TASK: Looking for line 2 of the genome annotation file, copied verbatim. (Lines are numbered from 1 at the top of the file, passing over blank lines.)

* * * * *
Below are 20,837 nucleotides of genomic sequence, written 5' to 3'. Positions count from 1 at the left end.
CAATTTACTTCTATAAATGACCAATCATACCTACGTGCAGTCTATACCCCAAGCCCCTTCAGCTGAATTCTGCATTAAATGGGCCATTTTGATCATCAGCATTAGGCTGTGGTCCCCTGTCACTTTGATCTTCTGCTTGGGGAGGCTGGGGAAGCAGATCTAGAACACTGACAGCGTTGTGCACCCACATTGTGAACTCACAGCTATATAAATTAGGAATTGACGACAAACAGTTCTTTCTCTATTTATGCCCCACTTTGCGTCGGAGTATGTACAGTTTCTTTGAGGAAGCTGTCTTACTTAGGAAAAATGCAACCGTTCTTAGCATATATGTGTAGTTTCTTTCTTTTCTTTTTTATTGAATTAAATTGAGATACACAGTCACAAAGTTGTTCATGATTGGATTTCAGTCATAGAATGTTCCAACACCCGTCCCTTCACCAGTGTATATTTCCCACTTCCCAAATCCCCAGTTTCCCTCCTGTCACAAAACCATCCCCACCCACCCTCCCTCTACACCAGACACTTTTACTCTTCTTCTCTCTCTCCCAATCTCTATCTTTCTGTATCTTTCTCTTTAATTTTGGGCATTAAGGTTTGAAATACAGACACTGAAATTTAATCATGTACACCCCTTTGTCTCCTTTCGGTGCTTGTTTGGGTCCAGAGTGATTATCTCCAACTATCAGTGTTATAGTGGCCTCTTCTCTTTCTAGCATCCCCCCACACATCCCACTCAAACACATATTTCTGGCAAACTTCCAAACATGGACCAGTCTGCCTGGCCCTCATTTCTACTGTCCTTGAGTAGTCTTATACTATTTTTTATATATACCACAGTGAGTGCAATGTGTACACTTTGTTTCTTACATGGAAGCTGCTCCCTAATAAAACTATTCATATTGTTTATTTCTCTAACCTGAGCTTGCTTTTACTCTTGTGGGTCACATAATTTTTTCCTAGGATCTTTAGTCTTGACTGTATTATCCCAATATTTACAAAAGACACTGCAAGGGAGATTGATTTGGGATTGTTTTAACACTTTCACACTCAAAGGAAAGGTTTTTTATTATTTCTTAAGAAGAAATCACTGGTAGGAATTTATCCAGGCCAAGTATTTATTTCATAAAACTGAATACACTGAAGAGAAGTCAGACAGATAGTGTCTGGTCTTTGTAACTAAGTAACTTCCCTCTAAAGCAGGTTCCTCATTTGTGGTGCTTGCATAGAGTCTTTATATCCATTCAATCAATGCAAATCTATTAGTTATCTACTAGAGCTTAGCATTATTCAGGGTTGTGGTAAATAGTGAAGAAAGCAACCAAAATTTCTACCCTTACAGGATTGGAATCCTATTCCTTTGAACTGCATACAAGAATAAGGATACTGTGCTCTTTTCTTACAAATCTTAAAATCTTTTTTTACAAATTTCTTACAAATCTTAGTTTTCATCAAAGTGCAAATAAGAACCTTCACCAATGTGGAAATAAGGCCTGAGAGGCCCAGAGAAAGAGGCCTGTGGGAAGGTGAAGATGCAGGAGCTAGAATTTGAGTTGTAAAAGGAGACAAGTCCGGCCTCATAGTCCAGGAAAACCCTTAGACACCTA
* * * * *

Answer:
CAATTTACTTCTATAAATGACCAATCATACCTACGTGCAGTCTATACCCCAAGCCCCTTCAGCTGAATTCTGCATTAAATGGGCCATTTTGATCATCAGCATTAGGCTGTGGTCCCCTGTCACTTTGATCTTCTGCTTGGGGAGGCTGGGGAAGCAGATCTAGAACACTGACAGCGTTGTGCACCCACATTGTGAACTCACAGCTATATAAATTAGGAATTGACGACAAACAGTTCTTTCTCTATTTATGCCCCACTTTGCGTCGGAGTATGTACAGTTTCTTTGAGGAAGCTGTCTTACTTAGGAAAAATGCAACCGTTCTTAGCATATATGTGTAGTTTCTTTCTTTTCTTTTTTATTGAATTAAATTGAGATACACAGTCACAAAGTTGTTCATGATTGGATTTCAGTCATAGAATGTTCCAACACCCGTCCCTTCACCAGTGTATATTTCCCACTTCCCAAATCCCCAGTTTCCCTCCTGTCACAAAACCATCCCCACCCACCCTCCCTCTACACCAGACACTTTTACTCTTCTTCTCTCTCTCCCAATCTCTATCTTTCTGTATCTTTCTCTTTAATTTTGGGCATTAAGGTTTGAAATACAGACACTGAAATTTAATCATGTACACCCCTTTGTCTCCTTTCGGTGCTTGTTTGGGTCCAGAGTGATTATCTCCAACTATCAGTGTTATAGTGGCCTCTTCTCTTTCTAGCATCCCCCCACACATCCCACTCAAACACATATTTCTGGCAAACTTCCAAACATGGACCAGTCTGCCTGGCCCTCATTTCTACTGTCCTTGAGTAGTCTTATACTATTTTTTATATATACCACAGTGAGTGCAATGTGTACACTTTGTTTCTTACATGGAAGCTGCTCCCTAATAAAACTATTCATATTGTTTATTTCTCTAACCTGAGCTTGCTTTTACTCTTGTGGGTCACATAATTTTTTCCTAGGATCTTTAGTCTTGACTGTATTATCCCAATATTTACAAAAGACACTGCAAGGGAGATTGATTTGGGATTGTTTTAACACTTTCACACTCAAAGGAAAGGTTTTTTATTATTTCTTAAGAAGAAATCACTGGTAGGAATTTATCCAGGCCAAGTATTTATTTCATAAAACTGAATACACTGAAGAGAAGTCAGACAGATAGTGTCTGGTCTTTGTAACTAAGTAACTTCCCTCTAAAGCAGGTTCCTCATTTGTGGTGCTTGCATAGAGTCTTTATATCCATTCAATCAATGCAAATCTATTAGTTATCTACTAGAGCTTAGCATTATTCAGGGTTGTGGTAAATAGTGAAGAAAGCAACCAAAATTTCTACCCTTACAGGATTGGAATCCTATTCCTTTGAACTGCATACAAGAATAAGGATACTGTGCTCTTTTCTTACAAATCTTAAAATCTTTTTTTACAAATTTCTTACAAATCTTAGTTTTCATCAAAGTGCAAATAAGAACCTTCACCAATGTGGAAATAAGGCCTGAGAGGCCCAGAGAAAGAGGCCTGTGGGAAGGTGAAGATGCAGGAGCTAGAATTTGAGTTGTAAAAGGAGACAAGTCCGGCCTCATAGTCCAGGAAAACCCTTAGACACCTA